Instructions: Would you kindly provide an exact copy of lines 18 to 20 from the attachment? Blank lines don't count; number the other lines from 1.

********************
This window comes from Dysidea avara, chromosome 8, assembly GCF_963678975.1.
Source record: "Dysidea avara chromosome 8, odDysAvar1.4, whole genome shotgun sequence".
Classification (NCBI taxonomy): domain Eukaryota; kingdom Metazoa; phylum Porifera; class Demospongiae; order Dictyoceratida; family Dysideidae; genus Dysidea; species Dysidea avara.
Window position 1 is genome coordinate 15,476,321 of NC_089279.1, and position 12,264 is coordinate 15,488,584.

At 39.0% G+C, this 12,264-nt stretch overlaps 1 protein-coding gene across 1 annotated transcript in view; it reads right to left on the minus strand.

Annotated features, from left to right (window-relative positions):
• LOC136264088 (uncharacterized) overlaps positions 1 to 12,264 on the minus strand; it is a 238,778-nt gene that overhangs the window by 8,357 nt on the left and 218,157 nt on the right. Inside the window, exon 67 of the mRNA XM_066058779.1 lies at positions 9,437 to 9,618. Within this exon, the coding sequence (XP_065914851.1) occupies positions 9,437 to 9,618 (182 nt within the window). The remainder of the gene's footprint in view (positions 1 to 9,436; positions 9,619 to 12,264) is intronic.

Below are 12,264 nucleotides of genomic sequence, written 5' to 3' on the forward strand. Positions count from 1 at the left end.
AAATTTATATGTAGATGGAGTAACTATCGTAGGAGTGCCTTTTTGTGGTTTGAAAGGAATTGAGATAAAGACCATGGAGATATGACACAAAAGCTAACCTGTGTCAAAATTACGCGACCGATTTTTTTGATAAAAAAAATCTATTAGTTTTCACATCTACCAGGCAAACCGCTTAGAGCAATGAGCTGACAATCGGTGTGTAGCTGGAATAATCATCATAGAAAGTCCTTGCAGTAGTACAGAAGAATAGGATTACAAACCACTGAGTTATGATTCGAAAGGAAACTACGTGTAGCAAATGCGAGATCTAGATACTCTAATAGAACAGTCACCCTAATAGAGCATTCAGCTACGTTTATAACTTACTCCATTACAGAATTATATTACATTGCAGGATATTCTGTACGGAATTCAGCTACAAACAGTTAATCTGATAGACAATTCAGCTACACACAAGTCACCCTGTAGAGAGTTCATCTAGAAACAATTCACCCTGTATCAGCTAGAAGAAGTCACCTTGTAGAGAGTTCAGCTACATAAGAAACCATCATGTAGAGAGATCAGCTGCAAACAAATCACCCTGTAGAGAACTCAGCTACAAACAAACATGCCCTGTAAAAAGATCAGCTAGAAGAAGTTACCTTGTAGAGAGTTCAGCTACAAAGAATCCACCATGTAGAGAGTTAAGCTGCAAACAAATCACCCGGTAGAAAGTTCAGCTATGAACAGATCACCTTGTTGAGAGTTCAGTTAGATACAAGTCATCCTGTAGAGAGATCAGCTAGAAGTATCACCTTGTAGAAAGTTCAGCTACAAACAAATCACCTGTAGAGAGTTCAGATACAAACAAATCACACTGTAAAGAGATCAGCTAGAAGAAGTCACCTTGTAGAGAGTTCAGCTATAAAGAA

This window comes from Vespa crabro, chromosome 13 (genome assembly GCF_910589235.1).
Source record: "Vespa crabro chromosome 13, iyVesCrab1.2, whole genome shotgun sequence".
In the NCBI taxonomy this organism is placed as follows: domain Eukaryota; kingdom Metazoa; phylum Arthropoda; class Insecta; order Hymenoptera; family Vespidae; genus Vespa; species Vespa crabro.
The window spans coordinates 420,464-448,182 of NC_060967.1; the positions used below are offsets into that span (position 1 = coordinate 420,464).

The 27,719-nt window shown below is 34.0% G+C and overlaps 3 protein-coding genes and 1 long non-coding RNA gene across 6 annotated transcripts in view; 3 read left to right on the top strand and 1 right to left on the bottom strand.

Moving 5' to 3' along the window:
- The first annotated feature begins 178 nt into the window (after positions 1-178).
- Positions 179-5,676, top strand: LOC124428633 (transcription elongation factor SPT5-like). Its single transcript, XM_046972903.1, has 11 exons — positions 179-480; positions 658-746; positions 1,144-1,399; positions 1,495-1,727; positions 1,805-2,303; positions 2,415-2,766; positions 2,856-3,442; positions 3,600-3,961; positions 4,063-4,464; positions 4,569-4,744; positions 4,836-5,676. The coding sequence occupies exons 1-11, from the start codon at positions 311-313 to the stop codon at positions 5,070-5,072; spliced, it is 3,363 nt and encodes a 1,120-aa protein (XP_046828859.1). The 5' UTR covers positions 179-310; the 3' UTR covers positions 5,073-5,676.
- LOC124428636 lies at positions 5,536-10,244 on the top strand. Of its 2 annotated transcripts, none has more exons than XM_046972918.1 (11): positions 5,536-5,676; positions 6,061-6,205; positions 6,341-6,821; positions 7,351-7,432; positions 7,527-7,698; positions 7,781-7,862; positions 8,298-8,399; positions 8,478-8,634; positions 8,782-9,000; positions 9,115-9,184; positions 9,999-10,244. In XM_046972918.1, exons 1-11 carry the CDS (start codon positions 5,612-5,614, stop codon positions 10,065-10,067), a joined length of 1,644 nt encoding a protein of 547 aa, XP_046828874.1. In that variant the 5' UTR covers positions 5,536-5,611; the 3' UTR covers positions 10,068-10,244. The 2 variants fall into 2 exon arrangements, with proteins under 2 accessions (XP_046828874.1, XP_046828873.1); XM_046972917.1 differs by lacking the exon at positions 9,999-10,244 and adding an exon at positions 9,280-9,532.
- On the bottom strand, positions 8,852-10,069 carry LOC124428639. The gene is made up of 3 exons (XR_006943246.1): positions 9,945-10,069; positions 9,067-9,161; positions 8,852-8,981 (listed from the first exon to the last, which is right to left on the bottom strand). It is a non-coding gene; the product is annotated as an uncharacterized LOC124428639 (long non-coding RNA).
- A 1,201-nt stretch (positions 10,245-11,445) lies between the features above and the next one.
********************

- LOC124428636 lies at positions 5,536-10,244 on the top strand. Of its 2 annotated transcripts, none has more exons than XM_046972918.1 (11): positions 5,536-5,676; positions 6,061-6,205; positions 6,341-6,821; positions 7,351-7,432; positions 7,527-7,698; positions 7,781-7,862; positions 8,298-8,399; positions 8,478-8,634; positions 8,782-9,000; positions 9,115-9,184; positions 9,999-10,244. In XM_046972918.1, exons 1-11 carry the CDS (start codon positions 5,612-5,614, stop codon positions 10,065-10,067), a joined length of 1,644 nt encoding a protein of 547 aa, XP_046828874.1. In that variant the 5' UTR covers positions 5,536-5,611; the 3' UTR covers positions 10,068-10,244. The 2 variants fall into 2 exon arrangements, with proteins under 2 accessions (XP_046828874.1, XP_046828873.1); XM_046972917.1 differs by lacking the exon at positions 9,999-10,244 and adding an exon at positions 9,280-9,532.
- On the bottom strand, positions 8,852-10,069 carry LOC124428639. The gene is made up of 3 exons (XR_006943246.1): positions 9,945-10,069; positions 9,067-9,161; positions 8,852-8,981 (listed from the first exon to the last, which is right to left on the bottom strand). It is a non-coding gene; the product is annotated as an uncharacterized LOC124428639 (long non-coding RNA).
- A 1,201-nt stretch (positions 10,245-11,445) lies between the features above and the next one.